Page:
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WPP reveals £2bn cost savings and support for global coronavirus campaigns

The group has been helping authorities worldwide with their campaigns to help stop the spread of Covid-19.

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Advertising giant WPP confirmed efforts to help promote the Government’s coronavirus information campaigns (Peter Byrne/PA)

Advertising giant WPP confirmed efforts to help promote the Government’s coronavirus information campaigns (Peter Byrne/PA)

Advertising giant WPP confirmed efforts to help promote the Government’s coronavirus information campaigns (Peter Byrne/PA)

Advertising giant WPP has unveiled measures to save around £2 billion to bolster its finances as it confirmed efforts to help promote global coronavirus information campaigns.

The group – which employs around 107,000 staff worldwide – said it has been helping authorities worldwide with their hand-washing campaigns to help stop the spread of Covid-19.

It has also been working with the UK’s Cabinet Office to launch its coronavirus information service on WhatsApp to reduce the pressure on the NHS.

We are supporting many governments and international health organisations on communications programmes to limit the impact of Covid-19 on our communitiesMark Read, WPP chief executive

Details of its support for the global effort to fight the pandemic came as it announced plans to halt its share buy back scheme following the sale of a 60% stake in Kantar and suspend its final dividend in a move to save about £1.1 billion.

It added that other measures have also been taken to save up to another £800 million, including freeze staff hires, scrapping pay rises and cutting the pay of senior bosses and board members by 20% for at least three months.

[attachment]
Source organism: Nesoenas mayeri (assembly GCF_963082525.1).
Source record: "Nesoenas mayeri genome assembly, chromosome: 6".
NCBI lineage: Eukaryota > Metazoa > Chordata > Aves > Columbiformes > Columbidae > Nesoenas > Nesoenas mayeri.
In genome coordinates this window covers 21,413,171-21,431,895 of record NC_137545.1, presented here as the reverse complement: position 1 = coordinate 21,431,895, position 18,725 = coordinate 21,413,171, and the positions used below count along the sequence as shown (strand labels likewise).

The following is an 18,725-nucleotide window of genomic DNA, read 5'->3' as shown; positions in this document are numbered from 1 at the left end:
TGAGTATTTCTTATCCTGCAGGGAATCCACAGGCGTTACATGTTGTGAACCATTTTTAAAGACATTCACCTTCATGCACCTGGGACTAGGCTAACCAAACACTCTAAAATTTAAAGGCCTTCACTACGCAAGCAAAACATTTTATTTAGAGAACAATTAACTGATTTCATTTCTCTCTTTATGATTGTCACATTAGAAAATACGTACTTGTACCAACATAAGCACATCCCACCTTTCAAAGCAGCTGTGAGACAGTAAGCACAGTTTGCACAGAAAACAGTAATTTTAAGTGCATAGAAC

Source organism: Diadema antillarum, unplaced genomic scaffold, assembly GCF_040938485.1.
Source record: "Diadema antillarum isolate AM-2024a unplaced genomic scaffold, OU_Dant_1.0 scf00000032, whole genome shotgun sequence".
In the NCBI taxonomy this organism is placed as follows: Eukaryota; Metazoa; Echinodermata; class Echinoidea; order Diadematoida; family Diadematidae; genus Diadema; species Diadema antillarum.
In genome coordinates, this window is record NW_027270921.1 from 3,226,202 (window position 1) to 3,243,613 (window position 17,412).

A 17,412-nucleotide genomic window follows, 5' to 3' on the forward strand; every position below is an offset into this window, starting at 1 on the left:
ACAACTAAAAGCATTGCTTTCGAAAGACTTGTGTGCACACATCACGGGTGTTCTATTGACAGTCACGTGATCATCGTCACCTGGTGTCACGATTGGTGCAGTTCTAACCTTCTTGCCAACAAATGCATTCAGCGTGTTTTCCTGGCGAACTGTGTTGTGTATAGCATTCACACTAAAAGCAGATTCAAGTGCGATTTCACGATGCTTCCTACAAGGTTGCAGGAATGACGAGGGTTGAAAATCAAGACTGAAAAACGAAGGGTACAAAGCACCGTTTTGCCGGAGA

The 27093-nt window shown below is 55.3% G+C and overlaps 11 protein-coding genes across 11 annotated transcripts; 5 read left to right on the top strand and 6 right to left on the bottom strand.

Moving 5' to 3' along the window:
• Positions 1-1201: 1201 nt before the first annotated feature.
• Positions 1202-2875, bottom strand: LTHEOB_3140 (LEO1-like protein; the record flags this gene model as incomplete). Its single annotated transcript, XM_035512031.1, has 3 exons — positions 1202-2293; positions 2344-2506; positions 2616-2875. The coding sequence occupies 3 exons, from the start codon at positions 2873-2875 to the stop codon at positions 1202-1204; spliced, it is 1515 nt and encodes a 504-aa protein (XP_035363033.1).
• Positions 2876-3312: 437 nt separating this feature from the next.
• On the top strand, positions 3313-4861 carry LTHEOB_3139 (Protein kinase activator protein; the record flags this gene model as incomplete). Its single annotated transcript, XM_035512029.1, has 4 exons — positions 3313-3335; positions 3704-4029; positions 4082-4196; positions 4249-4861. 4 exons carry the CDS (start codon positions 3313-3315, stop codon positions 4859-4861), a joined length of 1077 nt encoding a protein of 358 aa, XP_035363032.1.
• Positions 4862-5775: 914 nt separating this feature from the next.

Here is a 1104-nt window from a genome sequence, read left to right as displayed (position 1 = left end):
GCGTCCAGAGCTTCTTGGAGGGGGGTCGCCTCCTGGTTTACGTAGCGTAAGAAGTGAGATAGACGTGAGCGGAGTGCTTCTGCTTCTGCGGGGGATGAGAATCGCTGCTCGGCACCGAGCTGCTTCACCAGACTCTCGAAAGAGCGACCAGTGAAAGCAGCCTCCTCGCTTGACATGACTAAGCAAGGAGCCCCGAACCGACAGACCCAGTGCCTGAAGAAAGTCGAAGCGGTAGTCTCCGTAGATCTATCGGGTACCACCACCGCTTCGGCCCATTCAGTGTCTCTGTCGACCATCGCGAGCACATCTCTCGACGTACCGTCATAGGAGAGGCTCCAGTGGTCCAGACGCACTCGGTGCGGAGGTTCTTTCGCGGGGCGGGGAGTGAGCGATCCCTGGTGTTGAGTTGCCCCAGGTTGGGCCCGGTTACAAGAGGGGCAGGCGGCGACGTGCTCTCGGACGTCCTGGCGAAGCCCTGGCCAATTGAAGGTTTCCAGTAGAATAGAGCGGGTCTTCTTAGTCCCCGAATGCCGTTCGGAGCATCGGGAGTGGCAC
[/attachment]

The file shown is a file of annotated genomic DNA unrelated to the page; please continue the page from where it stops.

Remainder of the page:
WPP – formerly run by founder Sir Martin Sorrell – is also cutting costs in areas such as IT and property over 2020 to shore up its balance sheet.

The firm reported a 23.2% plunge in like-for-like revenues in China – where the coronavirus outbreak started – over the first two months of the year.

It said at the height of the crisis in China, nearly all of its workforce in the country were working remotely, but added that 55% of its staff there are now back in offices.

Greater China accounts for around 7% of its global revenues, but WPP cautioned that the spread of the outbreak globally since then is set to see a bigger impact in March and into the second quarter.

It said there has been a rise in project cancellations, while marketing and advertising activity has fallen, though it has seen a rise in demand for some of its specialist public relations and communications business.

Mark Read, chief executive of WPP, said: “We are supporting many governments and international health organisations on communications programmes to limit the impact of Covid-19 on our communities.

“The important role we are playing in helping our clients navigate a difficult time gives us great confidence in the long-term future of the company.”

He added that recent steps to sell off unwanted assets have helped raise £3.2 billion and “put WPP in a strong financial position”, with the extra cost savings measures designed to further buttress it against the fallout from coronavirus.

WPP has sold more than 50 businesses and investments in the past two years.

PA